Govt, Indigenous community reach welfare deal


2007 May, 11

VIRGINIA TRIOLI: The Aboriginal leader Noel Pearson has accused people from his home town of being a pale imitation of their forefathers and selling out their children's future.

In an impassioned address in the remote Queensland community of Hope Vale, west of Cooktown, Mr Pearson and Indigenous Affairs Minister Mal Brough launched a radical welfare program and challenged the town to confront its demons. Under the scheme, the Federal Government will provide $15 million for home improvements and low interest loans for home ownership, in exchange for part of residents' fortnightly welfare cheques.

From Hope Vale, Lateline's Tom Iggulden reports.

TOM IGGULDEN: Tough times are nothing new for this town of 1,200 people, four hours north of Cairns. Every year, 80 children are taken to Cairns and put into foster care from Cape York Aboriginal communities. Hope Vale supplies as many to this grim migration as any town in the region.

NOEL PEARSON: This is my place. Half of those kids there are my grandchildren. If there's nobody willing to stand up and speak for them, I'm sure as hell not sitting down.

TOM IGGULDEN: Noel Pearson has long championed change here, today a sign of things to come in Hope Vale is being unveiled. The Indigenous Affairs Minister has made the trip up to sign off on a new mutual obligation agreement between the council and Federal Government. New tenancy agreements will force locals to maintain their houses, send their children to school and put aside a portion of their welfare payments or face eviction. People are nervous about what the changes will mean.

TIM MCGREEN: I urge all community members to think before agreeing to it. Before giving your welfare payment to the plan.

TOM IGGULDEN: Mr Pearson thinks self-determination and free handouts have ruined his community and is demanding immediate change.

NOEL PEARSON: You have within your reach here in this community the potential to be great again, the potential to live up to the achievement of your grandfathers. Because at the moment we are an embarrassment to their heritage. We are a pale moral shadow of their original achievement. They didn't have 2 cents to their name but they never neglected their children.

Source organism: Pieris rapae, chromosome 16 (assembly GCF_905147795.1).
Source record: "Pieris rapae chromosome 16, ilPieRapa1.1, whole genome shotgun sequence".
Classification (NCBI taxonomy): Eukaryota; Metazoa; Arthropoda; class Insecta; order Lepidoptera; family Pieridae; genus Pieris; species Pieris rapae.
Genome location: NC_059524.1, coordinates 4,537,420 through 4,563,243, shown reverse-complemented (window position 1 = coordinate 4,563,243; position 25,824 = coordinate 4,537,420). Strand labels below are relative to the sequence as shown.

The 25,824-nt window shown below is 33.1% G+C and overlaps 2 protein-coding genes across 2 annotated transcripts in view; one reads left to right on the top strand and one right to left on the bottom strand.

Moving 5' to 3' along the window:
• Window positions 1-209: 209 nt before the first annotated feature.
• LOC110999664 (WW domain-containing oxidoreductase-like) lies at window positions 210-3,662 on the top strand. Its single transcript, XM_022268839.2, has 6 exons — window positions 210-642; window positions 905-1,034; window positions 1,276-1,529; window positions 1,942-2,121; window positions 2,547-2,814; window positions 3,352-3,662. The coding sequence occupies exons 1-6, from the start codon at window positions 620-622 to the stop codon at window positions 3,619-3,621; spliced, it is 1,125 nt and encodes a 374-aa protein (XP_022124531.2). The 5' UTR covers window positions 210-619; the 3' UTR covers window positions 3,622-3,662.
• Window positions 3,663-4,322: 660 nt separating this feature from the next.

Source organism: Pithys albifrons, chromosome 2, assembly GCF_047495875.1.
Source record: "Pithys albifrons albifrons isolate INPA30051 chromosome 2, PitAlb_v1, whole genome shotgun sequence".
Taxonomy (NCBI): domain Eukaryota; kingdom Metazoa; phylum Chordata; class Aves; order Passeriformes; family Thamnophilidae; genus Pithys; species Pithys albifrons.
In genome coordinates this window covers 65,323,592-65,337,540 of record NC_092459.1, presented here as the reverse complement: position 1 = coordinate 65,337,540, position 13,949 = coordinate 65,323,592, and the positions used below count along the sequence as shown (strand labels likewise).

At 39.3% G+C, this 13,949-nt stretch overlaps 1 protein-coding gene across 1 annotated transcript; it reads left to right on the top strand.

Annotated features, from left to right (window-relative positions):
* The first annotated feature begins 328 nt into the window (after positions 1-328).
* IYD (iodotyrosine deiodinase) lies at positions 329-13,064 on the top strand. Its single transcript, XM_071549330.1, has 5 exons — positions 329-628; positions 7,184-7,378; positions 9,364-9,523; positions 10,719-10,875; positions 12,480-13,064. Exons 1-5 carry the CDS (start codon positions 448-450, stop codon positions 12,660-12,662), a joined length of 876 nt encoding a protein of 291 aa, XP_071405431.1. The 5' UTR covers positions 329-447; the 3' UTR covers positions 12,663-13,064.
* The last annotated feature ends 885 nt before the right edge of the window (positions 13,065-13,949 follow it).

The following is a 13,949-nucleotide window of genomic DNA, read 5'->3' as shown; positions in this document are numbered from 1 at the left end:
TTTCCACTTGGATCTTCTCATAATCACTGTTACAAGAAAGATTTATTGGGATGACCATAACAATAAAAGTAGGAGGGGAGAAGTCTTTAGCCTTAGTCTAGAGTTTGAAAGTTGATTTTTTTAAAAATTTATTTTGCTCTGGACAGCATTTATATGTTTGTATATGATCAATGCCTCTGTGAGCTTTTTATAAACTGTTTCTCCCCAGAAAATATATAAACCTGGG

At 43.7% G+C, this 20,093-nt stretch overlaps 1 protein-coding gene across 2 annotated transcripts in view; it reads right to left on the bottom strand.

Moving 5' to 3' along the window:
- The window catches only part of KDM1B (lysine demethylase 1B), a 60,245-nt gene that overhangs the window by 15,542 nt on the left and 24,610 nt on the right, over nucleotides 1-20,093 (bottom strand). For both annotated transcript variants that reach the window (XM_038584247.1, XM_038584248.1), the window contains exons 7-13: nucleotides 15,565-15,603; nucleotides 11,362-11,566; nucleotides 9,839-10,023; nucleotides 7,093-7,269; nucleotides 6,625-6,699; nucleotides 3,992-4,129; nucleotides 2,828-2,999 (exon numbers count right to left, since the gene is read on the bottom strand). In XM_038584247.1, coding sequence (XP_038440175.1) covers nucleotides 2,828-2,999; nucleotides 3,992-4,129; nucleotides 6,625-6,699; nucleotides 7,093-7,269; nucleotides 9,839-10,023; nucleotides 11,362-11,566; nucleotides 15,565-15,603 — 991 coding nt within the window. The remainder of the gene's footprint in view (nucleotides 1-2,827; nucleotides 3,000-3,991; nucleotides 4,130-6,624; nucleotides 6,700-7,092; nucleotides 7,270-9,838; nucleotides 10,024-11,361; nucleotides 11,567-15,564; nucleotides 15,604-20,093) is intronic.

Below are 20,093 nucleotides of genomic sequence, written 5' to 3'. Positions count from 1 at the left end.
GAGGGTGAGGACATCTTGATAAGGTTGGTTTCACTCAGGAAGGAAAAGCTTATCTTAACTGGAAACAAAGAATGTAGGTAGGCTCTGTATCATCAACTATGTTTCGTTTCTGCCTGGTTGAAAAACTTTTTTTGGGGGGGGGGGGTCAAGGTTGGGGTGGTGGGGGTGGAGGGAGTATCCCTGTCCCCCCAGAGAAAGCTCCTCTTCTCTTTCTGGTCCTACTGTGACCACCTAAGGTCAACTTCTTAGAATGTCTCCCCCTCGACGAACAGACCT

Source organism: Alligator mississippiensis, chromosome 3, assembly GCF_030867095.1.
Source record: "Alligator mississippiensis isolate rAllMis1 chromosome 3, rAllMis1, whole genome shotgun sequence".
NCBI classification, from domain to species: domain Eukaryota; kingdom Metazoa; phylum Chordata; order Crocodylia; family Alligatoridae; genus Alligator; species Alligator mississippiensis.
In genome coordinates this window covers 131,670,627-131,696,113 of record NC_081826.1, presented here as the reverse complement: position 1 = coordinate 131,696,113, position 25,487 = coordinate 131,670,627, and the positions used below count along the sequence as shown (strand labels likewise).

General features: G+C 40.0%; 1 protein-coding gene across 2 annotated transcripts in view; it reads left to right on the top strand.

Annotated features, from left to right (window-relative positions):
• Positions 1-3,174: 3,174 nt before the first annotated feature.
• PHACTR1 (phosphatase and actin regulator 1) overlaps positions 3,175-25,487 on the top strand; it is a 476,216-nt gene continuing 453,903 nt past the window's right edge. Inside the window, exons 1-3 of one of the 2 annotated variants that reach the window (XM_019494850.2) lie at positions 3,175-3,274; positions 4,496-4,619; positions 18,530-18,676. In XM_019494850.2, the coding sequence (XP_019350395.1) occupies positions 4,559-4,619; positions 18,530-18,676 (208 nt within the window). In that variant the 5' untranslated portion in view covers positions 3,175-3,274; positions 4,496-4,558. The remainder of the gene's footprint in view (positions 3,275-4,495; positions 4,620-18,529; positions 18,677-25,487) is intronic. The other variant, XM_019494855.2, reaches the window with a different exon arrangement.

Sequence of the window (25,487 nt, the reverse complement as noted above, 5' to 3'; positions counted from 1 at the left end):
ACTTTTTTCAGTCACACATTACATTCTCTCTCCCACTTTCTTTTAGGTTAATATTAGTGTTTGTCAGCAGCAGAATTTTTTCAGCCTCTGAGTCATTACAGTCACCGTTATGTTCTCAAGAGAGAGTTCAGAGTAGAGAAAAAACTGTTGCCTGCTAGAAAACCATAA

TOM IGGULDEN: The Federal Government is offering to pump $15 million into Hope Vale, small handouts for paint and home renovations for those who keep up their end of the new tenancy conditions and there will also be a new business precinct to provide jobs and training, starting a local economy that barely exists today out of the welfare system. The aim is to move some residents out of public housing and into their own homes, bought and paid for in the open market. The council has just bought freehold land next to the town, which they'll sell off in blocks to those who can afford it.

MAL BROUGH: If you have doubts, if you think it's getting hard, go to the school and have a look at the kids, have a look at them, look at your future and say, 'Do I want them to have something I missed out on?' We'll back you 110 per cent to the best of our ability.

TOM IGGULDEN: Change will not come easily to Hope Vale. Councillors talk of open threats made against them, intimidation, they say, designed to maintain the status quo. The town's future is riding in people's support for the new plan.

MAL BROUGH: I have said things about this place that have hurt people. So I get a bit sleepless about that because I know that it's hard for people to just say that, yeah, he's speaking the truth because they can't put aside their basic fidelity to the place as well, you know.

TOM IGGULDEN: But meetings and consultation are beginning to have an effect.

TIM MCGREEN: I am in the community, no one had consulted me when I came to a public meeting about these issues and everything and that's why I was a bit angry, but then after Noel started talking it made it clear to me and I said all right.

TOM IGGULDEN: The Federal Government's chosen Hope Vale for this landmark deal because it enjoys a lot of advantages over other remote Aboriginal communities. It has strong leadership and nearby natural resources. But that also brings extra pressure on the community to succeed and succeed quickly.

But it is true, isn't it, because of the head start Hope Vale's got, the solutions here aren't going to work in other places?

MAL BROUGH: No. I have said all along that you can't roll anything out - governments of all persuasions love rolling out solutions, not in Indigenous affairs. Hope Vale has some unique opportunities and some unique challenges, just as the central desert has.

TOM IGGULDEN: The Federal Government will sign similar deals in the Northern Territory next week.

Govt, Indigenous community reach welfare deal